Inequality Campaign -

As well as hearing from people about what is hitting them the hardest we would love to hear your ideas for changes that will ensure all New Zealanders have a chance at a good life and a fair future.

What would you do if you had the power to restore the balance and build a better New Zealand that works for everyone?

The Green Party MPs have been meeting with people from all over New Zealand this winter to hear about what is hitting them the hardest so we know where to focus our work.

Over and over again we are hearing two things: too many rental homes are cold and damp, and families don’t have enough income to cover the basics.

At our Whangarei meeting, a mother told us about the terrible condition of her rental house:

“I have a wet sagging ceiling and no insulation. Housing NZ nailed wood on top of ceiling, but my house is still damp and the condensation is terrible.”

And a social worker described some of the harsh realities she sees every day in her community:

“The need for housing is huge. Whānau are getting bigger with more kids. Lots are forced to live in garages, tents, caravans, cabins and even tents because older style rentals with 1-2 bedrooms just aren’t adequate.”

At our Auckland meeting, a young student told us about his family’s everyday struggle:

“Cost of living is really hard. When we do get money, we don’t have enough to throw here and there.  Mum’s getting a new job but we still can’t afford proper beds.”

And a social worker described some of the harsh realities she sees too often in her community:

“Families are renting individual rooms in a single house. I’m working with a mum and her kids who are renting a single bedroom with an en-suite for $400 a week.”

At our Wellington meeting, a union delegate told us about the reality for many in his community:

Many rental houses are unliveable. Lots of people are living in sleep-outs and trailers. Families are sharing small houses because they can’t afford to live in their own house.”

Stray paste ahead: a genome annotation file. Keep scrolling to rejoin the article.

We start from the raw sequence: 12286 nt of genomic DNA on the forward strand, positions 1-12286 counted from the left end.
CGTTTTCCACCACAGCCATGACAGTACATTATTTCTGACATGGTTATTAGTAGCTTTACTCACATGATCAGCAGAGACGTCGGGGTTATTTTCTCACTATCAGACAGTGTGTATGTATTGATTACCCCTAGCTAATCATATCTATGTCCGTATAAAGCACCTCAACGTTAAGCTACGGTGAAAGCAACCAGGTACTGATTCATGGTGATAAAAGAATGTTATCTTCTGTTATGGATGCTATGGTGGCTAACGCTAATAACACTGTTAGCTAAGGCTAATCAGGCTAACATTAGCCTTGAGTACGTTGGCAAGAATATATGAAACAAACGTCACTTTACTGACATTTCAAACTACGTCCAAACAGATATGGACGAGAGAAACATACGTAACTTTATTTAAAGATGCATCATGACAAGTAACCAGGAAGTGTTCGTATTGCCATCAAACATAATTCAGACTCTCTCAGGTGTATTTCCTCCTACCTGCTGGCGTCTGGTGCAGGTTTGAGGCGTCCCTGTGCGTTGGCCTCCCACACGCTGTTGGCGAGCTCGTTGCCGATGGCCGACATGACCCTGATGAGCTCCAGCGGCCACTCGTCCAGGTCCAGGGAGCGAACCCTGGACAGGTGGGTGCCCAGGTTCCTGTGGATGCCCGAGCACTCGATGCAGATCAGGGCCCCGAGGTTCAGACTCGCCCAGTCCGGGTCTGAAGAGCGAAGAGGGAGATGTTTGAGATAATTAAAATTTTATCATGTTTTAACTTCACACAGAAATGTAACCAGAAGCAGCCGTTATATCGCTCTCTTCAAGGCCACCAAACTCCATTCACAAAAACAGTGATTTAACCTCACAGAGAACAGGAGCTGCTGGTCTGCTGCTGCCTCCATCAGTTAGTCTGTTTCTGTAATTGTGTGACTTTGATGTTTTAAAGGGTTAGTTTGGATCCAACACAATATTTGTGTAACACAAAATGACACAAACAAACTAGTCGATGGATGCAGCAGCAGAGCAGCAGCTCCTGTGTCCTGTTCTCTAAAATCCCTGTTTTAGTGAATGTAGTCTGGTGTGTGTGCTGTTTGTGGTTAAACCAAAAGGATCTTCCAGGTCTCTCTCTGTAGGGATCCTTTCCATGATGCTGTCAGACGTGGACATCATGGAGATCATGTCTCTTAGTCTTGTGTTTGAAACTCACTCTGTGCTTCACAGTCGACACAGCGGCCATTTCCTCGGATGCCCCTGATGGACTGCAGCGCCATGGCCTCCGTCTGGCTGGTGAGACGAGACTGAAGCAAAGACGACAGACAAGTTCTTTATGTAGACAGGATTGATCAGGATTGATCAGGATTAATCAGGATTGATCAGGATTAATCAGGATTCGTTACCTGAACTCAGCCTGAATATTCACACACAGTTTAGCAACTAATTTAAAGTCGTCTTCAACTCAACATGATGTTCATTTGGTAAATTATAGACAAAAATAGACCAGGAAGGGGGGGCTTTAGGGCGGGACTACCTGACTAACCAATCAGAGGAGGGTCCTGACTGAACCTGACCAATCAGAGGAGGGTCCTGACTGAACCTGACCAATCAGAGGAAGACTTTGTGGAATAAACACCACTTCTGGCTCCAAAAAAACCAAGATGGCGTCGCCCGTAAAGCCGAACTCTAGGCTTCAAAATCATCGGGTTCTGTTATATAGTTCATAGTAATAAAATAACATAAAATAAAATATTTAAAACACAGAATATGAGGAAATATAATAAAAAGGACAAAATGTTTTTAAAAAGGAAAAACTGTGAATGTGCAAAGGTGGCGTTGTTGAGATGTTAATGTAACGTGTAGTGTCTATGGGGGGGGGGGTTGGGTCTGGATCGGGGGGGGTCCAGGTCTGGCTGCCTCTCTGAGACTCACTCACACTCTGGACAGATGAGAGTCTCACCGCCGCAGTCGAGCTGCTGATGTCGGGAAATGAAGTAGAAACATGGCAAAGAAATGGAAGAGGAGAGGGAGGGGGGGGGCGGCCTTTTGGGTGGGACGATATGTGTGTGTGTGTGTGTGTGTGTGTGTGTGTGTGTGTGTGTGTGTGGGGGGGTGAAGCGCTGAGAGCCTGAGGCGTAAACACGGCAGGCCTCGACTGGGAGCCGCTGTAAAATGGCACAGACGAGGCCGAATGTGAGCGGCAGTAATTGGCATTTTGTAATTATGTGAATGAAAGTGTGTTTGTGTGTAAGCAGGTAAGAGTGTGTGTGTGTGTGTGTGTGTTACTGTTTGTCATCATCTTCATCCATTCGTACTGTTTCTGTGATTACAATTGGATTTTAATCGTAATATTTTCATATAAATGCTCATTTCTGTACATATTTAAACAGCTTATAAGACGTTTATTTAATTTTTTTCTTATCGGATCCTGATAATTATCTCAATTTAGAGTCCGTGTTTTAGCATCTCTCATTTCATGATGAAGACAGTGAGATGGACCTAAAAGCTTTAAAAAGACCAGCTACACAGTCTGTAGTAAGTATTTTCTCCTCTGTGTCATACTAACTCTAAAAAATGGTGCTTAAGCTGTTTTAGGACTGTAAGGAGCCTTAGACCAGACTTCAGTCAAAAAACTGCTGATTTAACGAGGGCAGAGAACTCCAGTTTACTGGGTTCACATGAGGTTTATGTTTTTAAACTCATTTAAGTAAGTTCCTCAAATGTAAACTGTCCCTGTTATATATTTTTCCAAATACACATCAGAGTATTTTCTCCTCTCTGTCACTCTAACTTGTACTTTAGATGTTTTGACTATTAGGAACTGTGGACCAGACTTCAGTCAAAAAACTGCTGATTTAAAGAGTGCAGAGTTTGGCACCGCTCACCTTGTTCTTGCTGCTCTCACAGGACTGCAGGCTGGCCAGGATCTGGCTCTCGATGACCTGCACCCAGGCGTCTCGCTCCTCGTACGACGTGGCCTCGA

And a teacher described his deep concern for his students and their families:

We have children who come to school with only a packet of chips for lunch. We try to help and provide for those children because we know the parents are struggling financially.”

At our Christchurch meeting, a social worker described some of the harsh realities he sees his community faced with:

“Here the shops mainly sell cheap high fat foods. Accessibility to healthy food is limited. When a pie and fizzy drink is cheaper than milk, somethings wrong.”

And a mother described the struggle to keep her family warm:

I live in a state house that’s freezing. We’ve got wood for heating, but it burns so fast and adds to pollution. I don’t know why they don’t just fix the house instead. I’m on the benefit; I can’t afford a heater.”

At our Dunedin meeting, a young mum living in a private rental house told me:

“I bought a rocker for my baby and after 5 days in the house, it was covered in mould because the house is so cold and damp even with insulation under the floor.”

Another mum living in a cold state house told me about her two small children who get sick every winter.

“I’m not able to pay my power bill at the moment because I don’t have enough money so my kids will get sicker.”